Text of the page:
The design of a tiny house kitchen is a personal matter. Your final design will depend on your own individual needs and the needs of those who’ll live with you.
If you want to build or buy a tiny house but don’t know a lot about design, there are some things you should look out for. While you’ll only realize some of the complexities once you start building, several critical mstakes can be avoided from the start.
This guide is meant to refine your thought process for your kitchen design, so you can make as few errors as possible.
Before we get into the meat of it, here are three things about designing a tiny house to keep in mind:
- Everything is a compromise. Design is like creating a puzzle—one small change can drastically alter a whole design.
- There is no right or wrong. The tiny house movement is about throwing convention out the window, so as long as it’s safe, will last, and works for you, go for it.
- That aesthetic ‘mistake’ doesn’t look as bad as you think it does. Just breathe and let it be.
These questions will help guide your thoughts on the design process.
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What’s The Best Power Source For Your Tiny House Kitchen?
The advantages of electricity are: It’s the cheapest to set up, the appliances that require electricity are abundant and cheap, and you can plug in almost anywhere on the grid.
The disadvantage of electricity is: Cooking with it takes up too much power for the average tiny house. If you are planning on going off-grid, this might not be the best option for you, unless you want to go solar and live in the desert.
However, if you can find a spot with a high-powered grid hook up that can pump out plenty of volts, go for it. Now, if you plan to just run a 20 or 30 amp extension cord into someone’s house, like many tiny house owners do, an electric stove isn’t a good option for you. Your high-voltage stove will suck up the entire energy output of your cord and the rest of your appliances will overload the system. It might work if you only use one thing at a time, but who wants to do that? A small-to-medium sized energy-star electric refrigerator is a better choice.
3.1 Cu. Ft. Energy Star Fridge/Freezer
A three-foot high unit with a freezer for a very reasonable price.
Solar has the advantage of providing “free” electricity once set up, so you’ll be able to use those cheap and abundant electrical appliances. However, solar has a high start-up cost. The specific cost is highly dependent on your needs and where you live, but for a solar system that aims to just cover lighting and computers, expect to pay around two thousand dollars.
One major thing that’s held some back from investing in solar is the fact that the technology improves every year with better efficiency, greater storage capacity, and reduced cost. Meaning, if you go out and buy a slam-dunk solar system, in a few years you might be able to buy the same system for half the cost. Also, the region you decide to live in will affect how much power you can draw—for instance, at Nifty Homestead HQ in the Pacific Northwest, you have to worry about the long winter months of limited sun exposure. Anyone going solar near Seattle would need a large battery storage capacity.
Natural Gas Or Propane
Natural gas is a good option if you can find a property with a hookup. You can live off-grid and use propane, but Propane is good for off-grid but propane appliances are significantly more expensive and the price of propane fluctuates. Still, if you can absorb the initial cost and deal with the changing prices, over the long run propane is cheaper than electricity.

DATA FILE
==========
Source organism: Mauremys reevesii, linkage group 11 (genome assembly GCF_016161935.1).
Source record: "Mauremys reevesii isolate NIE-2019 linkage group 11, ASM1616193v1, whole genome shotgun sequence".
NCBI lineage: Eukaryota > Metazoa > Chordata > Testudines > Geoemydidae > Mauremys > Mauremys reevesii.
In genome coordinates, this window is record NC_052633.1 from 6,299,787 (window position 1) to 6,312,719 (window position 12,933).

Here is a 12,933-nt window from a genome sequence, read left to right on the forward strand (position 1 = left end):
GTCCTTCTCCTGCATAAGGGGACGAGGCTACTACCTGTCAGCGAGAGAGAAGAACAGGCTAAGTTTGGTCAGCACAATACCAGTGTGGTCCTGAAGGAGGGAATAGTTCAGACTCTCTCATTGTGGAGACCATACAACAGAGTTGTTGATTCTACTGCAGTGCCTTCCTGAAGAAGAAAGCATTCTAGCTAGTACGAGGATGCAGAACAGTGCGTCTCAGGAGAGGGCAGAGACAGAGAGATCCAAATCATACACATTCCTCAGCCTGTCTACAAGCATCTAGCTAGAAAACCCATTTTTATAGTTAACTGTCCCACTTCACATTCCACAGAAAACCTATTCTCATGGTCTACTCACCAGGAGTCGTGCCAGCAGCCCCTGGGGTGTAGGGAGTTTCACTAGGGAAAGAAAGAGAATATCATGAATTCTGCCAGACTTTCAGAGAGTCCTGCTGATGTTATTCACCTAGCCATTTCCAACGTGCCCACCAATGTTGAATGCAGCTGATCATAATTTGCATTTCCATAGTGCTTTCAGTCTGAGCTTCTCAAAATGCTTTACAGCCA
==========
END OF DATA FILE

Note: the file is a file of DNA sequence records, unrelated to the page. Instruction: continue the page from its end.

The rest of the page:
To review, electric systems are good for refrigeration, lighting, and powering your computer devices propane and gas are better suited for high-energy appliances like stoves and heaters.
Because of this, we recommend a hybrid of these systems. Gas can take care of the power-hungry appliances like the cooking stove to reduce the stress on your power hook up, and electricity can take care of the lower-power requirements. How often do you cook, and for how many people?
These questions will help determine many aspects of your kitchen design—if it’s just you, electricity might be a decent option since there won’t be as much of a strain on your power supply. The more people you have to cook for, the larger the kitchen will need to be,the larger the appliances will need to be, the larger your dining area will need to be, the larger your storage capacity will need to be, and of course, the more power you’ll need.
How Will You Get Water?
Are you going to hook up to the grid? Are you going to collect rain water? Will you simply get a two gallon jug and gravity feed it to your sink?
Your decision on this matter can have a big impact on the design of your kitchen. If you want plumbing, you have to make sure you plan around that and make room for the pipes. the placement of your tiny house will also need, at a minimum, a hose to hook up to.
If you want to capture rainwater, you need to have a holding tank to store water. The tank should live somewhere with clean air, clean rain, and minimal debris. On top of that, you need to make sure your roofing material is safe for water catchment. There’s no clear consensus on which material is the best to use, however, be mindful of any material that may rust, or might be porous enough to grab onto things you don’t want to be drinking. This rather dense article is a good jumping off point if you want to dive into the rabbit hole of finding the best water catchment roofing material.
The gravity fed jug system, with no space for plumbing needed, is obviously the easiest design-wise, and cheapest, but it comes at a cost of having to adjust your lifestyle to depend on a gravity-fed two-gallon jug for all of your sink needs.
What Is Your Budget?
You could easily spend five thousand dollars on kitchen appliances—or with a little effort and patience, spend less than five hundred. Neither option is more valid than the other; it just depends on your needs and values. If you are tight on time but not tight on budget, new items are definitely a consideration.
When deciding between low or high quality, expensive or cheap, find a happy compromise. You don’t want to have to repurchase cheap items because they broke after less than a year of use, but you also don’t need to buy the latest two-thousand dollar High Definition LED Refrigerator Entertainment System 5000. So, we recommend that you check out CompactAppliance.com for tiny house appliances. They offer a decent middle-ground price-wise.